“When we signed up for the presale, we had to categorize the dates and places we wanted,” Rundle explains. “We were always given a date that we could purchase tickets for. I received on Friday 2nd June. The only caveat was that they added more dates after the initial announcement and some people who signed up for pre-sale received tickets. codes for the new date.”
A fan shared a screenshot of a message showing that the presale code couldn’t be used for a different date.
6. Waiting is the hardest part
Five hours and tickets
“Then I waited and waited and waited,” Reilly said. She was working, so she left her computer running in the background, open to the ticket lobby.
“Friends were telling me they couldn’t get in or that queues in some cities had been suspended,” she said. “A friend with a Capital One (credit) card tried to enter that pre-sale when it started at 2pm, but it quickly stalled.” Ticketmaster later sent out an update saying the presale had been rescheduled for the following day.
Some fans later posted online that they had dropped out of the long queue, and when they rejoined soon after, they were quickly bumped into and allowed to purchase tickets. Reilly hasn’t tested this theory, and we can’t confirm that the approach works or if it clears your seat in line entirely.
“I was definitely tempted (to leave the line and log back in),” she said. “But honestly, I was super curious to hang on and see what happened.”
About five hours after his first login, around 2:30 pm, things started happening. The site had shown more than 2,000 people lined up in front of her, but then it dropped to 1,300 and then one. Once she was allowed in, she had to enter that pre-sale code to unlock different tiers of tickets.
The tickets he saw available at the time ranged in price from $149 to $900, plus tax, he says.
Suddenly, a whole new line of available tickets popped up and Reilly snagged two seats, then waited for her credit card to be processed. Seemingly against all odds, the mother and her daughter were two of Swift’s luckiest fans in Philly.
Eight hours and nothing
Rundle logged in at 9:30 as instructed and the link would not let her into the online waiting room.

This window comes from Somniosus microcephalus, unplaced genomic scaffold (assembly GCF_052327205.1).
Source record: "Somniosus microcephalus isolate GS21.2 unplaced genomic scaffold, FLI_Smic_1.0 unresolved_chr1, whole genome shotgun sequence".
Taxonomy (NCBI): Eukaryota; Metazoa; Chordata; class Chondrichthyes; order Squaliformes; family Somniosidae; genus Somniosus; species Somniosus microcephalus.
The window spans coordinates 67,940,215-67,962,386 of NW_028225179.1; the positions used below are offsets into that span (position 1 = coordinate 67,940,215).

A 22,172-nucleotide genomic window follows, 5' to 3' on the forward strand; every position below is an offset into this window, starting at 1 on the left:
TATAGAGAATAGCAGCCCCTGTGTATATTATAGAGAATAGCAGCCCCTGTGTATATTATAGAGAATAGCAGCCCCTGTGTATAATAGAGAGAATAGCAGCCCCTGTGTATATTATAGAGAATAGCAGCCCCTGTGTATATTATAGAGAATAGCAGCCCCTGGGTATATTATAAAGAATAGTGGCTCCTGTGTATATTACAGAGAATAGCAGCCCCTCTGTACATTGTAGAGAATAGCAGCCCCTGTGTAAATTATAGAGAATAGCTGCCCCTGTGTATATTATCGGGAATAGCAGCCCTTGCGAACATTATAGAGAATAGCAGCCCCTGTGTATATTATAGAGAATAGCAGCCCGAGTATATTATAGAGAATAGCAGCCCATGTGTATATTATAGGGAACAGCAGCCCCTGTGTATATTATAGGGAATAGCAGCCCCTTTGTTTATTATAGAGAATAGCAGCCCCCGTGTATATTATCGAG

“I arrived around 9.50am and when 10am rolled around I got a message that there were more than 2,000 people ahead of me,” she said. “Then it immediately switched to ‘queue is paused.’ This has been going on for quite some time with minimal updates from Ticketmaster.”
He’s not kidding about “quite a long time.” Rundle was on vacation with her friends in New Orleans and she didn’t have access to her laptop, so she sat in a cafe and waited and waited. “My serve has been steady the whole time,” she told me.
Nothing happened until 1.53pm, when the site finally let her in to buy tickets. she thought. She got to the checkout screen, she was suddenly sent back to the queue and her number started all over again.
“I tried to get through the queue to buy tickets four times between 1:53pm and 3:30pm, and every time I tried to buy, I was told it was not possible to complete (purchase),” said Rundle. “From 3.30pm to 6pm, I quickly entered but there were no tickets when I clicked on the available blue squares. It was an exercise in futility.”
Rundle saw tickets purported to sell for between $499 and $899, but was unable to complete a purchase even at those steep prices.
“It was an incredibly disappointing experience,” she said of her frustrating day.
7. Take all tickets you see
If you can make it, know your budget and don’t waste time pondering your choice of seat or looking for a slightly better deal. If you see tickets to a popular concert like this one, grab them and don’t look back. By the time you get to the checkout, they might be gone, by the way.
Reilly says when she got through, pretty much the only tickets left were the expensive “Karma Is My Boyfriend” VIP package.
“The nominal price was $749,” he says. “I still cringe when I (think of that)!”
Disappointment reigns for many
Not everyone has had Reilly’s luck. Many have had experiences more like Rundle’s.
One person tweeted, “8 billion people in the world and every single one of them is ahead of me in the Taylor Swift Ticketmaster queue it seems.”
Wrote another, “Taylor Swift advance ticket sales are proof that hunger games could actually happen in real life.”
Luck of the draw
Reilly says she realizes she and her daughter have been “incredibly lucky.” Good luck has seemed rare lately, as they’ve had a tumultuous two years. The family lost their home in a fire and Reilly was seriously injured by a horse’s kick. So, with the concert he’s looking forward to, she’s hoping that things can finally change.
A Gen Xer, Reilly has some experience with coveted gigs, but Swift’s online adventure was on a whole new level.
“There were a few concerts in my teens where I slept outside the Ticketron at the Montgomery Mall,” Reilly says, “but this is definitely the biggest thing in decades.”